The turkey roaster cooked the turkey OK, but it wasn’t the same as an oven. The skin wasn’t golden and the meat fell off the bones. The dressing was tasty, the gravy had giblets in it (ew), the green bean-mushroom-soup-canned-onion-ring casserole (Aunt Kelly’s, “Bless her heart, Kelly could never cook.” True that), all of it was beige and brown except Aunt Martha’s Jell-o salad. It was the best part of the meal (I made it for a family Thanksgiving a few years ago and it surprised everyone — yeah it’s old-fashioned but it’s really good and refreshing, and so everyone agreed after trying it, though the young’uns initially laughed at it — whether in fear, ridicule or surprise, I don’t know).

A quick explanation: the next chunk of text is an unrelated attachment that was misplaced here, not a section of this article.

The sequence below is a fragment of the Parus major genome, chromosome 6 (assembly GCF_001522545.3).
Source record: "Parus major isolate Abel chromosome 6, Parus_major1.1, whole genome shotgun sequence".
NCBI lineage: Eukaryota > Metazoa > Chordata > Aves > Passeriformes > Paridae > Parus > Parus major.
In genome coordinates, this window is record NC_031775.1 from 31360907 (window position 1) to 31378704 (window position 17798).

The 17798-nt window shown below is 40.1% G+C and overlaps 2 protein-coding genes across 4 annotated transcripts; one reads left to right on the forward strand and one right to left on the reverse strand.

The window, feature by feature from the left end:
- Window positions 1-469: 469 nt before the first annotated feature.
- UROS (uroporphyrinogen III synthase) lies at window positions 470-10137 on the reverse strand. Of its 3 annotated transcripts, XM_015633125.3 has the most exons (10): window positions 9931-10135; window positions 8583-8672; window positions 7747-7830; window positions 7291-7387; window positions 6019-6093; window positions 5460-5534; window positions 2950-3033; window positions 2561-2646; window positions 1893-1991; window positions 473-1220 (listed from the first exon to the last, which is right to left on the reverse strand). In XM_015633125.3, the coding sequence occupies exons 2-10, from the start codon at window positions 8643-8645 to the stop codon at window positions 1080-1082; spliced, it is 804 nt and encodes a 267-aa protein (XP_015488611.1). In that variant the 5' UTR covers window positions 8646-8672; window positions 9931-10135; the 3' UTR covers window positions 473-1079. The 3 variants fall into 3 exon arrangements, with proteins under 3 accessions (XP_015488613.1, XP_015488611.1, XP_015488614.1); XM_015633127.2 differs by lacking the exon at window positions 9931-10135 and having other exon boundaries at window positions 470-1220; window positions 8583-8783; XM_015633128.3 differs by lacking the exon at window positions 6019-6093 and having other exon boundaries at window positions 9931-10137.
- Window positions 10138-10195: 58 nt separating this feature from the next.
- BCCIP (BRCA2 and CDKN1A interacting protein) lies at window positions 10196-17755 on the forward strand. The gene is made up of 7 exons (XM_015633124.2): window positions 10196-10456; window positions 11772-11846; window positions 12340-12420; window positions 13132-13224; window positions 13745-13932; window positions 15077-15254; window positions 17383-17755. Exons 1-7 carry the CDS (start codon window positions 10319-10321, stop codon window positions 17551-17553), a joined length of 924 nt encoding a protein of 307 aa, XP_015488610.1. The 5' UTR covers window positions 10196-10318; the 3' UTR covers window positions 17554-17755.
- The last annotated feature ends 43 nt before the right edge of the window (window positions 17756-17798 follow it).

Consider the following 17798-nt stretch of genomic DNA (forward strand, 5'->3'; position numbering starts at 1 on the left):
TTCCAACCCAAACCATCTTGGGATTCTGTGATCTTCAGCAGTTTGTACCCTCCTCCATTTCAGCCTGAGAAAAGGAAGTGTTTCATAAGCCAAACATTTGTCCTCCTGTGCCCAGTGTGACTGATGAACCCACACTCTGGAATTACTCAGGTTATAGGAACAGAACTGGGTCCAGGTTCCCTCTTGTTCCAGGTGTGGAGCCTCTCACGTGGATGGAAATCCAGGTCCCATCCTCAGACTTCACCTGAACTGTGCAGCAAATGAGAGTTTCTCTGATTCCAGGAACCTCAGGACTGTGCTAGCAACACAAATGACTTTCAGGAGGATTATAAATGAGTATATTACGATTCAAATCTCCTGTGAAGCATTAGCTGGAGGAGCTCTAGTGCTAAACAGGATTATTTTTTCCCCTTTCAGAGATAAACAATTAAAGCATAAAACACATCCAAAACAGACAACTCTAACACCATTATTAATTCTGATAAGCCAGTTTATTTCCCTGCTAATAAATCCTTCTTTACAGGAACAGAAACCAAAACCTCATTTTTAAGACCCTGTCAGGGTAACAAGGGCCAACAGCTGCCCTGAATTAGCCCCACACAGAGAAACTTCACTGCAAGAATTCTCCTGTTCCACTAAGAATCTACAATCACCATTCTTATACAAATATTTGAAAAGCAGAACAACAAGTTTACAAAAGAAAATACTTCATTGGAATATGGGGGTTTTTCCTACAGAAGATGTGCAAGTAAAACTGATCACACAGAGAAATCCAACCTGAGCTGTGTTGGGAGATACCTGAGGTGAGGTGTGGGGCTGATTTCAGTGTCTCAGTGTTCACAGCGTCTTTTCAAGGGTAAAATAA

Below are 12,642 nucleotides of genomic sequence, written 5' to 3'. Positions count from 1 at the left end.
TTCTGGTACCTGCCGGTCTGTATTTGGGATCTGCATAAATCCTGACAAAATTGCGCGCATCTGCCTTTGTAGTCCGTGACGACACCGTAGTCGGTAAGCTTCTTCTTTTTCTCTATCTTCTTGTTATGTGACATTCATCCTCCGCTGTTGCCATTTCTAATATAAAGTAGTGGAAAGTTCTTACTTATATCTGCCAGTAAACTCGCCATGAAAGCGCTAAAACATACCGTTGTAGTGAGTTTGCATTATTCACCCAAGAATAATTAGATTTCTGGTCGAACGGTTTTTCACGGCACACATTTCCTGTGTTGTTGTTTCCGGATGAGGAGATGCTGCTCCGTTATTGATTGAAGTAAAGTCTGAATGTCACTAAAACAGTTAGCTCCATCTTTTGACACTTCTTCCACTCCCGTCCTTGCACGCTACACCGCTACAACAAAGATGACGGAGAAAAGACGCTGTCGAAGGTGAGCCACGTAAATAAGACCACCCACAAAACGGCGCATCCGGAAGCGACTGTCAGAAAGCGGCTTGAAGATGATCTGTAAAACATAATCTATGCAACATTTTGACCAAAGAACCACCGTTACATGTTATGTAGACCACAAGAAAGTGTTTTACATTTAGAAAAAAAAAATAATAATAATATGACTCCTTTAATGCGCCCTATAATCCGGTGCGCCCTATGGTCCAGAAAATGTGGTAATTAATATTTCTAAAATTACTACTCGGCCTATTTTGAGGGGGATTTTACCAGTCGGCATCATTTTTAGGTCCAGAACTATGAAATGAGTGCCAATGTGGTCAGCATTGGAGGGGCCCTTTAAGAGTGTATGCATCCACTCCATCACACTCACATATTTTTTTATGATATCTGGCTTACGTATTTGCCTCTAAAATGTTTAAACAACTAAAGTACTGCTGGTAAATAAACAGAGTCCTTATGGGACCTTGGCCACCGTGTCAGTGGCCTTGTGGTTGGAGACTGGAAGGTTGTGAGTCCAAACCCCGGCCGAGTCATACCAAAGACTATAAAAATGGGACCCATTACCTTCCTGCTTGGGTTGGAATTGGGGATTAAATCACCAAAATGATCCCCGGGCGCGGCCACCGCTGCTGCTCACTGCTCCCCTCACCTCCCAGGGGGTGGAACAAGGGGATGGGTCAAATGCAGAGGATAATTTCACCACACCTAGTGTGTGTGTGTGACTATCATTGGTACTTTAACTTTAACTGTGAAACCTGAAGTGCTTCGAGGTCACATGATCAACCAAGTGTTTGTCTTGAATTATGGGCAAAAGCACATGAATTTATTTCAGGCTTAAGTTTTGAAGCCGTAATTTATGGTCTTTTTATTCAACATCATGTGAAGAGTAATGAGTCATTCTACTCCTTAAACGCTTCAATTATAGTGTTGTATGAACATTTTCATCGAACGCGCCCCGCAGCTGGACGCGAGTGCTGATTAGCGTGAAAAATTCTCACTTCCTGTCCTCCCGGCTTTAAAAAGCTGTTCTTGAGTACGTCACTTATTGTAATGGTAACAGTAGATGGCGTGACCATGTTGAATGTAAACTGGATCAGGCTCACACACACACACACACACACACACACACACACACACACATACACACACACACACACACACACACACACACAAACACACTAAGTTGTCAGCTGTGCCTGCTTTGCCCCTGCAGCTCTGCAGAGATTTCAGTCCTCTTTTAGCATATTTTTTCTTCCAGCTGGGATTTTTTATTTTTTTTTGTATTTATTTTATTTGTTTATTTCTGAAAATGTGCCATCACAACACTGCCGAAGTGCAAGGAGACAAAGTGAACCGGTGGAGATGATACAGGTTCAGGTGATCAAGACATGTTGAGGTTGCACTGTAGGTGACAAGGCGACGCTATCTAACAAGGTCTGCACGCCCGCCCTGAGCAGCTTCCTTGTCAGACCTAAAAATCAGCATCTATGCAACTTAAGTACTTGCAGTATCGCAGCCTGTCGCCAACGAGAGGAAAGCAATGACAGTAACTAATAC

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Kinda, sorta. Cream cheese and walnuts (should be on the bottom). Lime Jell-o and pineapple, raspberry jello and cranberries on top. No idea what the mint leaves are doing…

We were all seated around the table (“Martha Ann, made the centerpiece,”) set with the “best china” and the silver-plate and the crystal stemware and the grownups had champagne and my dad had muscle spasms and I yearned for my boyfriend in Nebraska and my brother just wanted to get back to his drawing table in the corner of the basement and continue drawing cartoons.

It didn’t really occur to me until this morning that people who resist the way holidays interrupt their normal lives might have the most to be thankful for. It’s no small thing to like your life.  ❤

https://ragtagcommunity.wordpress.com/2018/11/15/rdp-thursday-orchestrate/

Squirrel or Cookie?

“Bear! Dusty! What the hell???”

“There, human, over there! BARK BARK BARK BARK!”

“C’mon guys you’re driving the neighborhood crazy.”

“Don’t you humans recognize the danger? BARK BARK BARK!!!”

“Come inside. You can have a cookie.”

And in this way a squirrel on a wire began to mean “cookie” to my dogs.